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The University of Southampton

Research to assist family carers manage pain relief for children with life threatening illnesses

Published: 28 January 2020
Paramount study

Researchers at the University of Southampton are launching a unique project to better understand how parents and carers deal with managing pain relief for children with life-threatening illnesses, and are seeking carers of children aged between 2–18 years old to help shape the research.

The PARAMOUNT study, funded by Sparks charity and Great Ormond Street Hospital Children’s Charity, aims to improve support for those giving medical care for pain to infants, children and young people in their own homes.

Families play a vital role in providing effective pain relief for seriously ill children so they can be cared for, and sadly in some cases so they can die, in familiar surroundings away from a hospice or hospital.  This can put a huge strain on family carers, who often lack the specialist skills and confidence to balance the need for medication, with the side effects of the drugs.

This study aims to change this, and the research will help inform the development of an educational guide, designed to provide easily understood information about pain management to support families and carers through this most difficult time.

Chief Investigator and Professor of Paediatric Psychology, Christina Liossi, explains: “Often when caring for children at home, in order to follow clinicians’ medical advice, carers have to monitor pain symptoms, decide which of the prescribed medicines to give and judge how they are working – all without the benefit of special training. Even with varying levels of support from a hospice, hospital or GP surgery, this can be quite daunting and unsettling.”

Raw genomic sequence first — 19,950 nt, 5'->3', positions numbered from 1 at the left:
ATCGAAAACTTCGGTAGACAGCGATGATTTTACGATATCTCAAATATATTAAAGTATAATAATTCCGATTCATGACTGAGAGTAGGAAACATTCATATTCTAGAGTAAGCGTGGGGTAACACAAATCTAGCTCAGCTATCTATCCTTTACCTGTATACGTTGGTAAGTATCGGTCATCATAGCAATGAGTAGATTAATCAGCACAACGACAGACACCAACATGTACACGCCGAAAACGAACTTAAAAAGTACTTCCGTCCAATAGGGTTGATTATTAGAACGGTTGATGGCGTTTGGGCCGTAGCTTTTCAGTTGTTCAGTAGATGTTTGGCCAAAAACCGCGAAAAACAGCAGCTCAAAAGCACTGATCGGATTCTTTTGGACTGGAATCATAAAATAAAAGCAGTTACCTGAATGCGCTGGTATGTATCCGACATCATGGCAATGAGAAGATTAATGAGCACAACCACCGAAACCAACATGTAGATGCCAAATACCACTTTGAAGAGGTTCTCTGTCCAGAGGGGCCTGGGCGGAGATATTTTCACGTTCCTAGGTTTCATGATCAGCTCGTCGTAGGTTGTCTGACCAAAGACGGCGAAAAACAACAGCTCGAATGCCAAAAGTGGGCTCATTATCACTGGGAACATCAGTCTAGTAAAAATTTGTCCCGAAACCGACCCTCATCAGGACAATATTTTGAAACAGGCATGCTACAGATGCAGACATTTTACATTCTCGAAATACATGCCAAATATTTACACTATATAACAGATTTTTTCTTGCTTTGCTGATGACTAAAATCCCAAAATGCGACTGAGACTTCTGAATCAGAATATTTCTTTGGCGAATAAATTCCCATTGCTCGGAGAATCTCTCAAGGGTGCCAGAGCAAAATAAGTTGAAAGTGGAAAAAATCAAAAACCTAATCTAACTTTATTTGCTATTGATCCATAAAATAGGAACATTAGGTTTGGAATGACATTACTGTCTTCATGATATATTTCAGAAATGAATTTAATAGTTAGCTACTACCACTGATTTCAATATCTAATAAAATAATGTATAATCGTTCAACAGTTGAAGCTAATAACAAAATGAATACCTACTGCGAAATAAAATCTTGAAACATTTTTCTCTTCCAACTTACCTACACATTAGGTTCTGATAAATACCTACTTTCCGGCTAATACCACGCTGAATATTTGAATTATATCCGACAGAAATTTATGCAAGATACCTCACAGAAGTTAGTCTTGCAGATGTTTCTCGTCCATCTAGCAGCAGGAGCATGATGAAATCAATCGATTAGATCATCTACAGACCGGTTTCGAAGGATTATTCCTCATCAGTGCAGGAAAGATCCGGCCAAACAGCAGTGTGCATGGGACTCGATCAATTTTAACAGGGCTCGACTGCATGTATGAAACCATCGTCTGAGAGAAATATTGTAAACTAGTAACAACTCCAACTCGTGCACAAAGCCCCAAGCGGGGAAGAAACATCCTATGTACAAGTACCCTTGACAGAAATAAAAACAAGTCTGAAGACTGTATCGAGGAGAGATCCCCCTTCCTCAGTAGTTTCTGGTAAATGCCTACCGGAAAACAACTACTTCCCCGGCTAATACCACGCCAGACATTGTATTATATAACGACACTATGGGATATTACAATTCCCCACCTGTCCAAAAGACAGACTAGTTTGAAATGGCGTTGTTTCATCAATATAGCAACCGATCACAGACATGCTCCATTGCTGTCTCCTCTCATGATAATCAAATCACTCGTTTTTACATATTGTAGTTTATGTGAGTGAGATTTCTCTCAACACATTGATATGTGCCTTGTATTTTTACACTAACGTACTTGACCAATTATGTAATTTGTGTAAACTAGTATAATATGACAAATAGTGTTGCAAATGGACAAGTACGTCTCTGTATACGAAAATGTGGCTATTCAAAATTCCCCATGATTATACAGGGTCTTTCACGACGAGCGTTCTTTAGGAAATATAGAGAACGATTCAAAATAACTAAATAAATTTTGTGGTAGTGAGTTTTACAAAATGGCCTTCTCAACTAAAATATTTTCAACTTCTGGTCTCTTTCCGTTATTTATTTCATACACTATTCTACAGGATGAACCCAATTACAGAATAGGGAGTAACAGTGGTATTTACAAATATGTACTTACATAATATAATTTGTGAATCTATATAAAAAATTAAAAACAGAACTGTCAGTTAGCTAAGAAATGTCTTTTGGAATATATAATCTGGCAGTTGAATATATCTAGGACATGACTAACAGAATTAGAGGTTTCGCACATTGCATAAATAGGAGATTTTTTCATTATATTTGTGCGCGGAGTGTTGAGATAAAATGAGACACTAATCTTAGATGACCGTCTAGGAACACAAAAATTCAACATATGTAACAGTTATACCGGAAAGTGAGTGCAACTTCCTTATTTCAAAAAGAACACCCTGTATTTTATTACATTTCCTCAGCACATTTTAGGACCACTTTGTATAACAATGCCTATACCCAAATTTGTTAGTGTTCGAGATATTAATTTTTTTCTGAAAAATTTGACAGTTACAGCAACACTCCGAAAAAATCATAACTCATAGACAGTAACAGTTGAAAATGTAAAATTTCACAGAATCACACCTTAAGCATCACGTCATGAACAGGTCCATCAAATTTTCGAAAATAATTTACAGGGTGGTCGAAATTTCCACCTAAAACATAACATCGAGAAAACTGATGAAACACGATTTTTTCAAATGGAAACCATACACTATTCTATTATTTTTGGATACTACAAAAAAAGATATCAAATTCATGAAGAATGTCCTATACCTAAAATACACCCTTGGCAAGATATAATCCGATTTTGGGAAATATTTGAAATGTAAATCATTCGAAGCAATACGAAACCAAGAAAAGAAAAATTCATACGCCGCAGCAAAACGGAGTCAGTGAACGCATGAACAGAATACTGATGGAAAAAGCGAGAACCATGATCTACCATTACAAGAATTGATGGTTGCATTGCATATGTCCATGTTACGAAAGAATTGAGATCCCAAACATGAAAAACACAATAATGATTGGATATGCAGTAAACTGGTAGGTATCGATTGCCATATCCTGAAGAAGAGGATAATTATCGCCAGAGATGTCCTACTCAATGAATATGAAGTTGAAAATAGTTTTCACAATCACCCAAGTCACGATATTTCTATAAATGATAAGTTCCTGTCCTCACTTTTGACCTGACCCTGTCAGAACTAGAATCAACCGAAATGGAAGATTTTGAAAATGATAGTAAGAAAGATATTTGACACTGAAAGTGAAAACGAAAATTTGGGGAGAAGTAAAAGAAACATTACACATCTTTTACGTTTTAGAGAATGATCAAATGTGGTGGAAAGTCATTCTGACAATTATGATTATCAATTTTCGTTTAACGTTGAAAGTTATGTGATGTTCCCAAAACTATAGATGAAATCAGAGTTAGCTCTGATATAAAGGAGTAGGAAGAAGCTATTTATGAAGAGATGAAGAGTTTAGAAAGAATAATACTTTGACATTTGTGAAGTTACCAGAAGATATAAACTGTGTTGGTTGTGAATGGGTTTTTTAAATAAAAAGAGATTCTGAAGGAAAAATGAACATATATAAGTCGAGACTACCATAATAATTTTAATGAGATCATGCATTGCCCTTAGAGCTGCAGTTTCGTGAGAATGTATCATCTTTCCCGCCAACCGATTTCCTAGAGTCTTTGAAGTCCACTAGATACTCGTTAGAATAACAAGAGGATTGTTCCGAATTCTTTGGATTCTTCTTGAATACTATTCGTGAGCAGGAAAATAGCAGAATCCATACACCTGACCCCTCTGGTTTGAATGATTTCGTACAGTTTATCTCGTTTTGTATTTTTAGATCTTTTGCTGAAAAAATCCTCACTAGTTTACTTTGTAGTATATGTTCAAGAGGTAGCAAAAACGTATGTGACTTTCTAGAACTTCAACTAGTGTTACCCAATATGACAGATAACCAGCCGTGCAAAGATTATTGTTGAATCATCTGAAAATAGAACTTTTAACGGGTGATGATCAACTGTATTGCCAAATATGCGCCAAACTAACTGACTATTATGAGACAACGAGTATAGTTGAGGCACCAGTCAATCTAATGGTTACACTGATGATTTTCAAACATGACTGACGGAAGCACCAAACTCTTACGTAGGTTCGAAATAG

Study Coordinator and Senior Research Fellow, Dr Simone Holley, continues: “Very little research has been conducted on this subject –despite families expressing anecdotally that they find it difficult to make decisions about when and how to administer pain medication outside of hospital. Online information about drugs and their side-effects is often complicated and sometimes contradictory. We want our research to help develop resources which are simpler and easier to understand.”

The research team would like to hear from family carers (looking after children between 2-18 years old) to learn about their experiences, as well as speak to children – giving them a ‘voice’ and the opportunity to influence and shape their care.

Anonymised data from the study will help with the development of the educational guide and in-turn, this will help carers and healthcare professionals to feel more confident and improve the use of pain relief in home settings. The researchers aim to follow this up with further research into the value of the guide.

Send an email if you wish to take part in this study.

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